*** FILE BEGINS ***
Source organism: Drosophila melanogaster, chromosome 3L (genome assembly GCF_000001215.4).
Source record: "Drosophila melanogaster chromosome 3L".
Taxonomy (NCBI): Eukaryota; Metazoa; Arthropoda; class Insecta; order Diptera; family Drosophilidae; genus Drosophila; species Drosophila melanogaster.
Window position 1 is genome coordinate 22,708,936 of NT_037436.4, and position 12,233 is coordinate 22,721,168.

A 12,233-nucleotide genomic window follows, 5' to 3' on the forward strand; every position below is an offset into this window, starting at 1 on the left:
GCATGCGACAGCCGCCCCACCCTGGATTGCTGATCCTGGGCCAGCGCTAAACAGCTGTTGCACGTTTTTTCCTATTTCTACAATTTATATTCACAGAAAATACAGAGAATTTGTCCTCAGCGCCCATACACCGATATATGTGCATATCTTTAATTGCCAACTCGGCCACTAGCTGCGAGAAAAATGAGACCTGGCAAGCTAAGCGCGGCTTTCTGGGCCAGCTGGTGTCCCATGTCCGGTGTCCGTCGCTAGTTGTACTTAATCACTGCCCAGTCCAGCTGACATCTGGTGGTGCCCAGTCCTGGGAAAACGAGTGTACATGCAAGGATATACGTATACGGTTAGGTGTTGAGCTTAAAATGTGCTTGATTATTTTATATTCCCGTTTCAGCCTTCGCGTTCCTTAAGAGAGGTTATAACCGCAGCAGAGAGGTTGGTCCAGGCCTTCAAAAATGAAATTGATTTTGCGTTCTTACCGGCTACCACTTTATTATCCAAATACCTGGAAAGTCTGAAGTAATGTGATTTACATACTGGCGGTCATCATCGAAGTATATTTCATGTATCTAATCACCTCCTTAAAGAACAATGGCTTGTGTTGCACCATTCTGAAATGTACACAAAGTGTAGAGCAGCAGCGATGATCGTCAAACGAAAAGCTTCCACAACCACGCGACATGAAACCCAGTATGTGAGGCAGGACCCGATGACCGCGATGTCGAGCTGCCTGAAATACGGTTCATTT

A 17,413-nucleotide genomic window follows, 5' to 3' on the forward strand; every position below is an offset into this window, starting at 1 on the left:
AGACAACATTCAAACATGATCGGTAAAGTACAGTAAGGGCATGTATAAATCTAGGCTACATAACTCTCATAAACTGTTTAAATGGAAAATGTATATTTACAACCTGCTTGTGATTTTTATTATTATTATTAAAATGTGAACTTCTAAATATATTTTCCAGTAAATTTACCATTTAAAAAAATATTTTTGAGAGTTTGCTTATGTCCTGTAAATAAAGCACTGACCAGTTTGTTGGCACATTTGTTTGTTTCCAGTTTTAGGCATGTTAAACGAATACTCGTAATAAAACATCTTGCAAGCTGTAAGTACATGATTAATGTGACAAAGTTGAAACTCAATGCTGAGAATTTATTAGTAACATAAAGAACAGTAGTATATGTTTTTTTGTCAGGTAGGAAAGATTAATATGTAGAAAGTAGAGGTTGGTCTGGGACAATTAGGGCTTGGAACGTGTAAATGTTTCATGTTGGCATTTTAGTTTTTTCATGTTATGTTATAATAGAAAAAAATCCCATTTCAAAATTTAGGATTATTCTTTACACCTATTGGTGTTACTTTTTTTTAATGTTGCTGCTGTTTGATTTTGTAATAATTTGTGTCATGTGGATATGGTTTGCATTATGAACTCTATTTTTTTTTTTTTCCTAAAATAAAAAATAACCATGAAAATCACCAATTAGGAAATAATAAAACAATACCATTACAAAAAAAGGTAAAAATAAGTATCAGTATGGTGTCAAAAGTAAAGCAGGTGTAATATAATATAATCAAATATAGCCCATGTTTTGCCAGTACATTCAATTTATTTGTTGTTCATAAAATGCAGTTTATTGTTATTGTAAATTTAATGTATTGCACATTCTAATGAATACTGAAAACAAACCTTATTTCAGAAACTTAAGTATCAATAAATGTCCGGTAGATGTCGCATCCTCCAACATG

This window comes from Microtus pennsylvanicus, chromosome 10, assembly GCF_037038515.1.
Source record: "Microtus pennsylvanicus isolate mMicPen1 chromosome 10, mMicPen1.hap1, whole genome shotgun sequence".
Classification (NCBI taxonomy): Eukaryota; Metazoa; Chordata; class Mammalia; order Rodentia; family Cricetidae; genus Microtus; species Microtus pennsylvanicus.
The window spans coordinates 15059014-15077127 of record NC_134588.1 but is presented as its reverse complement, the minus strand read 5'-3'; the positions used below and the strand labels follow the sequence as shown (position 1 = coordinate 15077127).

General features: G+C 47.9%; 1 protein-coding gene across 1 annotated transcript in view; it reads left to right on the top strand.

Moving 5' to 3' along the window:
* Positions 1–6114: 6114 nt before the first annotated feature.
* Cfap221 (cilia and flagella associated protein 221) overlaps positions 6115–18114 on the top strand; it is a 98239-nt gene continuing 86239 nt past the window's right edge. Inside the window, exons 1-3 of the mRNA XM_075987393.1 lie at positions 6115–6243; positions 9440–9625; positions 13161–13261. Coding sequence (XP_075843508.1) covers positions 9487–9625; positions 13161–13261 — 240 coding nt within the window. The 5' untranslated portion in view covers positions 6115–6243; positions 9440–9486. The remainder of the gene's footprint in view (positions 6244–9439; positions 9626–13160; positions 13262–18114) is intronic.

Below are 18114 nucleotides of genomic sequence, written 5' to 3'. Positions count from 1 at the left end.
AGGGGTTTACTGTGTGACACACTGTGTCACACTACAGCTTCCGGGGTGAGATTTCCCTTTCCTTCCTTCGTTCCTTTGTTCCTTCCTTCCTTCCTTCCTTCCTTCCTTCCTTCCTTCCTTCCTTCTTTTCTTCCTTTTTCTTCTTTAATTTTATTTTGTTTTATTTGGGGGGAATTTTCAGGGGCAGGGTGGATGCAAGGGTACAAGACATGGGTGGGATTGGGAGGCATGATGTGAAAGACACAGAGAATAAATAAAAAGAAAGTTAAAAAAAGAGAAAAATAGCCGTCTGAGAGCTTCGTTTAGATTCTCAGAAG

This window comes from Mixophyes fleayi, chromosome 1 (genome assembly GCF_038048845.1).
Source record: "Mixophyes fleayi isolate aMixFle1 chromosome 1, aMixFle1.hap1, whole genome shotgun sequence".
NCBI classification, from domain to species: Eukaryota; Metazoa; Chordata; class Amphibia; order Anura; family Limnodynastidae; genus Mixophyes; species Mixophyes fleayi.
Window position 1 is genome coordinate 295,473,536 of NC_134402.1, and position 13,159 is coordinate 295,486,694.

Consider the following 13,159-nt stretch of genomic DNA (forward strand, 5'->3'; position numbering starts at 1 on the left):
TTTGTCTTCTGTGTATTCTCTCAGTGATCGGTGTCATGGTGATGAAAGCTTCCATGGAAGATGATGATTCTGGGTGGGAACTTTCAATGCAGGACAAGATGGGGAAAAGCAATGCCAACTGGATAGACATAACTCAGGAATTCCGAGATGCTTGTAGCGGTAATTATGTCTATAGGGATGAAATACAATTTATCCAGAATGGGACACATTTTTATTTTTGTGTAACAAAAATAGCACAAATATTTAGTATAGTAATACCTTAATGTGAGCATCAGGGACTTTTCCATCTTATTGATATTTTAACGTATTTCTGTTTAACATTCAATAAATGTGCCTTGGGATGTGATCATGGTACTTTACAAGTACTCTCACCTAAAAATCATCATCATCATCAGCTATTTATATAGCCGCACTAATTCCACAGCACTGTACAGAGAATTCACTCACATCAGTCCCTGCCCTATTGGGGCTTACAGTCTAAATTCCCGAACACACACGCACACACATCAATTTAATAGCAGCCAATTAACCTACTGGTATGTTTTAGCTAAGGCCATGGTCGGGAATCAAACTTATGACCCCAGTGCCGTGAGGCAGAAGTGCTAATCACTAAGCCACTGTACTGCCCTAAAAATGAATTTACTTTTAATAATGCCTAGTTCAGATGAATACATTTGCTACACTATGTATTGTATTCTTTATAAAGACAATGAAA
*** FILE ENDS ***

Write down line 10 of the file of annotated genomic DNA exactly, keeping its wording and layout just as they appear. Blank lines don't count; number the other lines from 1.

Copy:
Source record: "Microtus pennsylvanicus isolate mMicPen1 chromosome 10, mMicPen1.hap1, whole genome shotgun sequence".